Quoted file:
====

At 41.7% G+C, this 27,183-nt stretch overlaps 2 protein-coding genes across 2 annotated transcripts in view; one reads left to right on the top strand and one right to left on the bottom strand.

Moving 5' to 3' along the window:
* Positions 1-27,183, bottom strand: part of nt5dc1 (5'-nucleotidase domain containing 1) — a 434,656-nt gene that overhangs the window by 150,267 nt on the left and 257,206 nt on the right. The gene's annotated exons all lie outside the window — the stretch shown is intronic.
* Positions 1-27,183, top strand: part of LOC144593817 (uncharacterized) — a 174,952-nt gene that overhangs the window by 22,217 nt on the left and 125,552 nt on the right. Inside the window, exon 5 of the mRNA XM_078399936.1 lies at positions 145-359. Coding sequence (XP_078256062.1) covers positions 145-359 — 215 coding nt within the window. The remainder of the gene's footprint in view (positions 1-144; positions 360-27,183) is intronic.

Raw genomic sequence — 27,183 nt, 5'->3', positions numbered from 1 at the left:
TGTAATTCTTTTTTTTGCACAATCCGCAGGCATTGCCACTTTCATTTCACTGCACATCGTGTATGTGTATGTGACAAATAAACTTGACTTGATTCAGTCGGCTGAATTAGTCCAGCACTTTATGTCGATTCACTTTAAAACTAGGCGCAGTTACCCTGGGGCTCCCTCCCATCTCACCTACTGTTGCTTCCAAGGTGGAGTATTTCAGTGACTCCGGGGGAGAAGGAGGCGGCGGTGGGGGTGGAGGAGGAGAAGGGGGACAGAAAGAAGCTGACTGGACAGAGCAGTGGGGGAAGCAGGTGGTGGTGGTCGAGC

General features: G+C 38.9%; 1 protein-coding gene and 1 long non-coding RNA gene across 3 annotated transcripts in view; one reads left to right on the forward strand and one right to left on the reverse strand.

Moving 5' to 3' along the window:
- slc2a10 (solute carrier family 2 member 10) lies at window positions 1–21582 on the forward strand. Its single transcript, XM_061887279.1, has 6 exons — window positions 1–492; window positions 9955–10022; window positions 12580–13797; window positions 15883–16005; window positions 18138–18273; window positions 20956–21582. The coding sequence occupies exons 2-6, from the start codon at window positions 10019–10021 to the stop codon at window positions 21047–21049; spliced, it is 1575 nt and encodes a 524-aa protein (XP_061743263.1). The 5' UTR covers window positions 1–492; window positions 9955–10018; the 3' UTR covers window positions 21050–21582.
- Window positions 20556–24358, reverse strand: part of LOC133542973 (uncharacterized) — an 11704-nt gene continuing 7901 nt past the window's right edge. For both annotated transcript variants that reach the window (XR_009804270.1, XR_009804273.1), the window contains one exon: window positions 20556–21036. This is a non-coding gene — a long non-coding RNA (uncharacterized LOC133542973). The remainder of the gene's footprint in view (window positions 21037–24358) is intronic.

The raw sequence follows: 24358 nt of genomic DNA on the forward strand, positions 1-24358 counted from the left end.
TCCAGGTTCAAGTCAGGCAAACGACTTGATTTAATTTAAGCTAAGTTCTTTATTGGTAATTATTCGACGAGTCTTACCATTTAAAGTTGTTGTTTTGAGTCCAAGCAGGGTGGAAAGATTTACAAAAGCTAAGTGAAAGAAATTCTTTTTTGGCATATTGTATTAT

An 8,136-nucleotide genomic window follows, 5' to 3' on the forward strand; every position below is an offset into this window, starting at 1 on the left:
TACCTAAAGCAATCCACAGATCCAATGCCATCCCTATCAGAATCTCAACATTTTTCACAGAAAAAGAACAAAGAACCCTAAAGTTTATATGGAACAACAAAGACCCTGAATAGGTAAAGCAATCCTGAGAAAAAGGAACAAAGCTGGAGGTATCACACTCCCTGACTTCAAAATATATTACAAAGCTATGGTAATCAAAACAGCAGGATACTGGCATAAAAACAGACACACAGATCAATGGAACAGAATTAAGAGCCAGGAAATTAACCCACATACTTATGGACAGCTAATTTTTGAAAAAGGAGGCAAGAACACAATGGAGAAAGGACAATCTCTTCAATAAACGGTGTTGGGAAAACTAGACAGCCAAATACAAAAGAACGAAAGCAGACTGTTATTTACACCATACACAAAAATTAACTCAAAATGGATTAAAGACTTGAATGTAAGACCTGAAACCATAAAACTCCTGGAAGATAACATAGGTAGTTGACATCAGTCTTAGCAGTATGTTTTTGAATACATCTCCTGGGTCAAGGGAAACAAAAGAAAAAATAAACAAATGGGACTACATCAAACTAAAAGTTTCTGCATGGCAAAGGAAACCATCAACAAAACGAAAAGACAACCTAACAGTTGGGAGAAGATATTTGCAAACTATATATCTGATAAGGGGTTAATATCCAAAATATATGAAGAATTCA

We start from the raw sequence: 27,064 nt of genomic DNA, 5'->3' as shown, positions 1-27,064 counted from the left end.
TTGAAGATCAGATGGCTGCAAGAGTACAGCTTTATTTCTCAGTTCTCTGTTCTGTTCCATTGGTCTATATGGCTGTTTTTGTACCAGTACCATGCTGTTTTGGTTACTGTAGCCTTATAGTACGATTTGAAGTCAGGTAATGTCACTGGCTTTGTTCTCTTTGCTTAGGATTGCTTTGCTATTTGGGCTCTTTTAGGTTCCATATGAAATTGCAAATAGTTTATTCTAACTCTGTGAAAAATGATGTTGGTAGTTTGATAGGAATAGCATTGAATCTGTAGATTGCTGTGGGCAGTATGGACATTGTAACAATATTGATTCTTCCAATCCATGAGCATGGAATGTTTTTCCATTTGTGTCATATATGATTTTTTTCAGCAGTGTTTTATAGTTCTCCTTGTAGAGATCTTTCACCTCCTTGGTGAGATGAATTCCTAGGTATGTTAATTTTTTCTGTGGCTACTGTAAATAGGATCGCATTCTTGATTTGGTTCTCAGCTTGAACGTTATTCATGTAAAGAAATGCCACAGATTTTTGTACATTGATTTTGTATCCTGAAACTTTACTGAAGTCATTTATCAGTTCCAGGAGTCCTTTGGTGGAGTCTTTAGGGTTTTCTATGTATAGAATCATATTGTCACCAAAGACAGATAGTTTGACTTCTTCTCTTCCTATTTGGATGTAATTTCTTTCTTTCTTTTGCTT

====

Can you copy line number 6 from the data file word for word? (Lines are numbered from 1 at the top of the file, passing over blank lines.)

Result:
TGTAATTCTTTTTTTTGCACAATCCGCAGGCATTGCCACTTTCATTTCACTGCACATCGTGTATGTGTATGTGACAAATAAACTTGACTTGATTCAGTCGGCTGAATTAGTCCAGCACTTTATGTCGATTCACTTTAAAACTAGGCGCAGTTACCCTGGGGCTCCCTCCCATCTCACCTACTGTTGCTTCCAAGGTGGAGTATTTCAGTGACTCCGGGGGAGAAGGAGGCGGCGGTGGGGGTGGAGGAGGAGAAGGGGGACAGAAAGAAGCTGACTGGACAGAGCAGTGGGGGAAGCAGGTGGTGGTGGTCGAGC